The US hedge fund industry has asked Hong Kong authorities to require mandatory access to OTC derivatives clearing for all eligible market participants that desire to clear on a voluntary basis as part of the derivatives regulatory regime being erected in Hong Kong. In a letter to the Hong Kong Monetary Authority and the Securities and Futures Commission, the Managed Funds Association asked the regulators to ensure that any imposed margin requirements permit legally enforceable netting, allow the use of a variety of margining approaches that are transparent and consistent, and include liquidation horizons that are consistent with the related cleared products.
The regulators should also require each central counterparty to segregate client initial margin in accounts that are separate and apart from the assets of the clearing member, central counter party or their affiliates. Importantly, the MFA urged that the Hong Kong derivatives regime be harmonized with the regulatory regimes in other jurisdictions.
Broadly, the MFA supports the effort to reduce systemic risk by transitioning appropriate OTC derivatives transactions to a mandatory clearing regime. The hedge fund group believes that mandatory clearing is essential to reducing systemic, operational and counterparty risk. While the association expects a bilateral market to remain for limited customized business and risk management needs, mandatory clearing is a key first step that will offer increased regulatory and market efficiencies, greater market transparency and competition.
Once clearing is available for any product, noted the MFA, there should be mandatory access to clearing for all eligible market participants that desire to clear on a voluntary basis. Encouraging market participants to clear derivatives transactions voluntarily will help to facilitate the development of a clearing infrastructure that takes into account the views of many types of market participants.
Regarding the proposed mandatory clearing obligation, the MFA is concerned about the inclusion of a specified clearing threshold as a determinant of whether the rules require a market participant to clear a transaction. While aware that the threshold is designed to limit the scope of the mandate so as to minimize the impact on the market, the MFA believes that the application of this threshold is contrary to the goal of incentivizing greater clearing. The MFA urged the SFC to eliminate the specified clearing threshold and impose a mandatory clearing obligation based solely on the type of market participants that are parties to the transaction.
In addition, while recognizing the desire of the SFC not to impose mandatory clearing on smaller entities, the MFA believes that there are other options for addressing this issue. For example, the association pointed out Sections 723 and 763 of the Dodd-Frank Act of 2010, which require market participants to clear any swap that a clearing agency will accept for clearing, but excludes a swap transaction if one of the counterparties to the swap is not a financial entity and is using swaps to hedge commercial risk.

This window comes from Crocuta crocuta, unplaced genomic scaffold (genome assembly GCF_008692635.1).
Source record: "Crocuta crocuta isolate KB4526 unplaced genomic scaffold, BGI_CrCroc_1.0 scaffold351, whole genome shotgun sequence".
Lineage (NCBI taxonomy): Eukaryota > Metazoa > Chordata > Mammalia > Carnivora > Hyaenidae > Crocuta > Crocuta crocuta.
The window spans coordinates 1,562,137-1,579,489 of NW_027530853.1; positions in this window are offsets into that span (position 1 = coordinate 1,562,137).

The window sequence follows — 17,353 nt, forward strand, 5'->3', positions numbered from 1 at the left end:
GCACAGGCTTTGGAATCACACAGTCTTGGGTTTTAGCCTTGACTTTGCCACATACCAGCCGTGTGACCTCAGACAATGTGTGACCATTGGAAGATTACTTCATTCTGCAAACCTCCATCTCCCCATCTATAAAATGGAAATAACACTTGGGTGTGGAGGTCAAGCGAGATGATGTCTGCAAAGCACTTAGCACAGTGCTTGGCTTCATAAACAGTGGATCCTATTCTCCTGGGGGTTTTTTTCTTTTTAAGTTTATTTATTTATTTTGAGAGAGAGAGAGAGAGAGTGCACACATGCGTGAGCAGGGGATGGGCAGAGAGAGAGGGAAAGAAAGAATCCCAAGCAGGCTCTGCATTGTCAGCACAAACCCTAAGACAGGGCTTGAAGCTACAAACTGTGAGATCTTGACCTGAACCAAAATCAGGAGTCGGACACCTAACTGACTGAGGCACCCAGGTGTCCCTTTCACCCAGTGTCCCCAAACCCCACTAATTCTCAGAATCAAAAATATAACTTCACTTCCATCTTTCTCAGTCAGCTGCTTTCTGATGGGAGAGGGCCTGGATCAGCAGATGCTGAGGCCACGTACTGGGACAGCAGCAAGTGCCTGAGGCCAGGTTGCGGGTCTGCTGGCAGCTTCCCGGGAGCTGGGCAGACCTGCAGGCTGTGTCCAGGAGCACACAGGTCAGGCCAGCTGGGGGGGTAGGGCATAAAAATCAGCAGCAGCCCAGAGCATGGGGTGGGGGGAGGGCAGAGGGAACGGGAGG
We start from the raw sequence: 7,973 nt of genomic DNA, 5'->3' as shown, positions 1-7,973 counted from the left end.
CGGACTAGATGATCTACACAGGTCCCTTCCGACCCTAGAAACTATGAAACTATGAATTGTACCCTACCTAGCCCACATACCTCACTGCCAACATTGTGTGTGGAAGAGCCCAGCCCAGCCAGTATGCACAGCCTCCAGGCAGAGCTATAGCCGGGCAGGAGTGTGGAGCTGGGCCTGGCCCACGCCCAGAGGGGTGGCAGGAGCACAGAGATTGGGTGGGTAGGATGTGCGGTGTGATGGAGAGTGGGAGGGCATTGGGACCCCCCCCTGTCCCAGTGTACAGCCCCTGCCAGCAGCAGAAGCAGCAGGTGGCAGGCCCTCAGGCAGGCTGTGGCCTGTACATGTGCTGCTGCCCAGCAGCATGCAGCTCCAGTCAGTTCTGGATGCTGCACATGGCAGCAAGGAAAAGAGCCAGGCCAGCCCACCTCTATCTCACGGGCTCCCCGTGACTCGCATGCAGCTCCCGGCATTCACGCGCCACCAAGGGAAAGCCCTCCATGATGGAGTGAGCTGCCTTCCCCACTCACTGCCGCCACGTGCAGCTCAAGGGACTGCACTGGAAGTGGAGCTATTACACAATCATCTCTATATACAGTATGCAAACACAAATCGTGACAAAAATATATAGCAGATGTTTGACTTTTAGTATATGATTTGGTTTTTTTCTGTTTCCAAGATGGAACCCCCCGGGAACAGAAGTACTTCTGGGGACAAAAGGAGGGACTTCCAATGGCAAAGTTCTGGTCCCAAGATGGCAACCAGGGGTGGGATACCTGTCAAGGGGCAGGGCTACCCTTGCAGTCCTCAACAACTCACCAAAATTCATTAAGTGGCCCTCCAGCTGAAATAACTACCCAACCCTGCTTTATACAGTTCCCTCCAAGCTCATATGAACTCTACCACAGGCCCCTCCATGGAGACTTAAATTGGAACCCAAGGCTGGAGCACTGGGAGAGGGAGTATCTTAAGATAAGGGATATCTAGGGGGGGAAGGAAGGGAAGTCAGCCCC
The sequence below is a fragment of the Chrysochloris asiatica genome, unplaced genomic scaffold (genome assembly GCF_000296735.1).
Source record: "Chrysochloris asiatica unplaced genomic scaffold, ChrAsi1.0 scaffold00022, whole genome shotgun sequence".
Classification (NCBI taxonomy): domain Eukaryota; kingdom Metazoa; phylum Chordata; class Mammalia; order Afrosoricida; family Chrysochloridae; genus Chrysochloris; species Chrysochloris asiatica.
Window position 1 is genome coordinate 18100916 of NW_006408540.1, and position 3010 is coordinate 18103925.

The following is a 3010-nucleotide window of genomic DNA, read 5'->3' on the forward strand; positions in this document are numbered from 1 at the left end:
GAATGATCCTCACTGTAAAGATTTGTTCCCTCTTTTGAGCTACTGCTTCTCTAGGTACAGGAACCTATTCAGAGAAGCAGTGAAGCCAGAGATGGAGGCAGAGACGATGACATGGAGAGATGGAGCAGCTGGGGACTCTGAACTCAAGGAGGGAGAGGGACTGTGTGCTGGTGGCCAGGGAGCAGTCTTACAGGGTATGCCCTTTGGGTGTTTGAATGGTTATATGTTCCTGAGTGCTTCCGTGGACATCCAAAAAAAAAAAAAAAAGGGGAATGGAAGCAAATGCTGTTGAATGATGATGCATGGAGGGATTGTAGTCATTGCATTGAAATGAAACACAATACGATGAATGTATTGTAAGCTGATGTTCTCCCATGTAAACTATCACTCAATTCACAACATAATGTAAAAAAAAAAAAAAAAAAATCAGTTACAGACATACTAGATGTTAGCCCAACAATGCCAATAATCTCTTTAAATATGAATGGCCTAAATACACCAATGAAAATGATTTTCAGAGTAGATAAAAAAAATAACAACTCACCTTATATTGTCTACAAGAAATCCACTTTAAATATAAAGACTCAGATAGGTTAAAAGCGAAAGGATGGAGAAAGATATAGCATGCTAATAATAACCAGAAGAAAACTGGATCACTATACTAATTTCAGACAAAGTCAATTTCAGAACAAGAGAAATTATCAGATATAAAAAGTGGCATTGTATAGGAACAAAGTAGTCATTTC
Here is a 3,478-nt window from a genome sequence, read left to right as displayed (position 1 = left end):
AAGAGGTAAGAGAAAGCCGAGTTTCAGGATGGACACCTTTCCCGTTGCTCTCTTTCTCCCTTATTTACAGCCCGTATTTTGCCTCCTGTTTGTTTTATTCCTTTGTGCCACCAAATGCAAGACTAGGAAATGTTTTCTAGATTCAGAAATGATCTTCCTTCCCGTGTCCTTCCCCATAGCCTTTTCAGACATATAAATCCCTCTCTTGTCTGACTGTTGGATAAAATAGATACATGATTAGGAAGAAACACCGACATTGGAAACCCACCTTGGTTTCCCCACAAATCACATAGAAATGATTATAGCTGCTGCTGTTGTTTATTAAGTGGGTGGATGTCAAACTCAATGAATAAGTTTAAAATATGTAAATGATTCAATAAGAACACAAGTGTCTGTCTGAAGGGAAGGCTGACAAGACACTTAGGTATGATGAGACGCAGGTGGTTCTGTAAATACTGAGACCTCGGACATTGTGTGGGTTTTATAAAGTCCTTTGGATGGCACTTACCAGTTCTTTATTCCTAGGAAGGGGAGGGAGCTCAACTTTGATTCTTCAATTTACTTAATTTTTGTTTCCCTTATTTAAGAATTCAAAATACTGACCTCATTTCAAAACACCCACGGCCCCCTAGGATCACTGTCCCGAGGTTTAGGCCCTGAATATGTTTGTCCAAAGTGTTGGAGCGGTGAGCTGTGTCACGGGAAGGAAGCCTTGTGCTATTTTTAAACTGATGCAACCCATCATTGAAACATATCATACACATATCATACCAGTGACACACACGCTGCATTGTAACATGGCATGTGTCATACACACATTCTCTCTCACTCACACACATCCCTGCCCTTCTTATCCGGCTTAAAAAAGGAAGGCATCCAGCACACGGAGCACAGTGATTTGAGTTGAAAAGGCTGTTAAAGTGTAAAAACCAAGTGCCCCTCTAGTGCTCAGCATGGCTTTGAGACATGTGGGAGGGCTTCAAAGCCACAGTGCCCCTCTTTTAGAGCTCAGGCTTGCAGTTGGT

Similarly, the MFA is concerned about a specified reporting threshold the SFC proposes to adopt for reporting derivatives transactions to a repository. As with the specified clearing threshold, the MFA believes that the specified reporting threshold should be dropped.
The SFC is hesitant to allow central counterparties (CCPs) organized outside of Hong Kong to become designated CCPs for purposes of any mandatory clearing obligation in Hong Kong. The MFA is concerned that if the SFC does not permit foreign CCPs to become designated CCPs, there is a potential that the derivatives market will become fragmented along jurisdictional lines. This segmentation could cause significant harm to the markets by impeding competition, impairing portability and eventual interoperability, limiting participant access to clearing and their ability to operate in certain jurisdictions, and ultimately creating artificial barriers across a global marketplace.
The SFC could resolve its concerns through coordination with regulators in the relevant CCPs’ jurisdictions on the designation procedures, said the MFA, with a view toward encouraging cross-border efficiency and consistency. For that reason, the MFA encourages the HKMA and SFC to allow designation of CCPs organized outside of Hong Kong for purposes of the mandatory clearing obligation, and request that such CCP designations do not become unreasonably difficult to obtain.
The MFA appreciates the HKMA’s and SFC’s recognition of the global nature of the OTC derivatives markets and their efforts to ensure that Hong Kong financial market regulation is on a par with international standards. The MFA supports an internationally coordinated approach to regulation that ensures consistent regulation, reflects the global nature of the OTC derivatives markets, and promotes competition and innovation. In that vein, the MFA urged Hong Kong policymakers to coordinate with their counterparts in other jurisdictions to ensure that any regulatory reform is consistent, where applicable, and addresses counterparty and systemic risk, while promoting competition and limiting duplicative regulation.